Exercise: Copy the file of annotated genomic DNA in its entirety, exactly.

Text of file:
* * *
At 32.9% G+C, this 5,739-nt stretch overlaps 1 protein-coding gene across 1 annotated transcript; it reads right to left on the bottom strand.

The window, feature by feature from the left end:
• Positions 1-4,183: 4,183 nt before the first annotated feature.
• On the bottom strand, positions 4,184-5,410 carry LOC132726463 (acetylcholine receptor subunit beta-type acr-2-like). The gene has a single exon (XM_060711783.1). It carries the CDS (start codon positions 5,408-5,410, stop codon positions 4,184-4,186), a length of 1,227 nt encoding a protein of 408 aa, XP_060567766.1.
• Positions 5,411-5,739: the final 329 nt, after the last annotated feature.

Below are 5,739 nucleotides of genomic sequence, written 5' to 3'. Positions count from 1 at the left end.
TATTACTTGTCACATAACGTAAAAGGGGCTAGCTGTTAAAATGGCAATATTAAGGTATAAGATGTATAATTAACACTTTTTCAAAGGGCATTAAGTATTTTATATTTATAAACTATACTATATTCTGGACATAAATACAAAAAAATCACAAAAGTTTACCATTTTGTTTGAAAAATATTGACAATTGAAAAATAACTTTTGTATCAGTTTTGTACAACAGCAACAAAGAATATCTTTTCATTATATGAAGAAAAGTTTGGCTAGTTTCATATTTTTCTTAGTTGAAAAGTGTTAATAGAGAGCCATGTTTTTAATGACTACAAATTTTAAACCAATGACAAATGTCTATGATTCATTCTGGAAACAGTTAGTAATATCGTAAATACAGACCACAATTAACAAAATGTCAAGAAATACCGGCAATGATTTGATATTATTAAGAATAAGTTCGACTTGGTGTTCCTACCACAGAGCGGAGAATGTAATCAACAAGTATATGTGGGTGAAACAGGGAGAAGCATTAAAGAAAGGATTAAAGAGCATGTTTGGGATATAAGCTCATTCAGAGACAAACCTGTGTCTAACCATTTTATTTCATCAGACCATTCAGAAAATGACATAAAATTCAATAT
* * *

At 32.9% G+C, this 5,739-nt stretch overlaps 1 protein-coding gene across 1 annotated transcript; it reads right to left on the bottom strand.

The window, feature by feature from the left end:
• Positions 1-4,183: 4,183 nt before the first annotated feature.
• On the bottom strand, positions 4,184-5,410 carry LOC132726463 (acetylcholine receptor subunit beta-type acr-2-like). The gene has a single exon (XM_060711783.1). It carries the CDS (start codon positions 5,408-5,410, stop codon positions 4,184-4,186), a length of 1,227 nt encoding a protein of 408 aa, XP_060567766.1.
• Positions 5,411-5,739: the final 329 nt, after the last annotated feature.

Below are 5,739 nucleotides of genomic sequence, written 5' to 3'. Positions count from 1 at the left end.
TATTACTTGTCACATAACGTAAAAGGGGCTAGCTGTTAAAATGGCAATATTAAGGTATAAGATGTATAATTAACACTTTTTCAAAGGGCATTAAGTATTTTATATTTATAAACTATACTATATTCTGGACATAAATACAAAAAAATCACAAAAGTTTACCATTTTGTTTGAAAAATATTGACAATTGAAAAATAACTTTTGTATCAGTTTTGTACAACAGCAACAAAGAATATCTTTTCATTATATGAAGAAAAGTTTGGCTAGTTTCATATTTTTCTTAGTTGAAAAGTGTTAATAGAGAGCCATGTTTTTAATGACTACAAATTTTAAACCAATGACAAATGTCTATGATTCATTCTGGAAACAGTTAGTAATATCGTAAATACAGACCACAATTAACAAAATGTCAAGAAATACCGGCAATGATTTGATATTATTAAGAATAAGTTCGACTTGGTGTTCCTACCACAGAGCGGAGAATGTAATCAACAAGTATATGTGGGTGAAACAGGGAGAAGCATTAAAGAAAGGATTAAAGAGCATGTTTGGGATATAAGCTCATTCAGAGACAAACCTGTGTCTAACCATTTTATTTCATCAGACCATTCAGAAAATGACATAAAATTCAATAT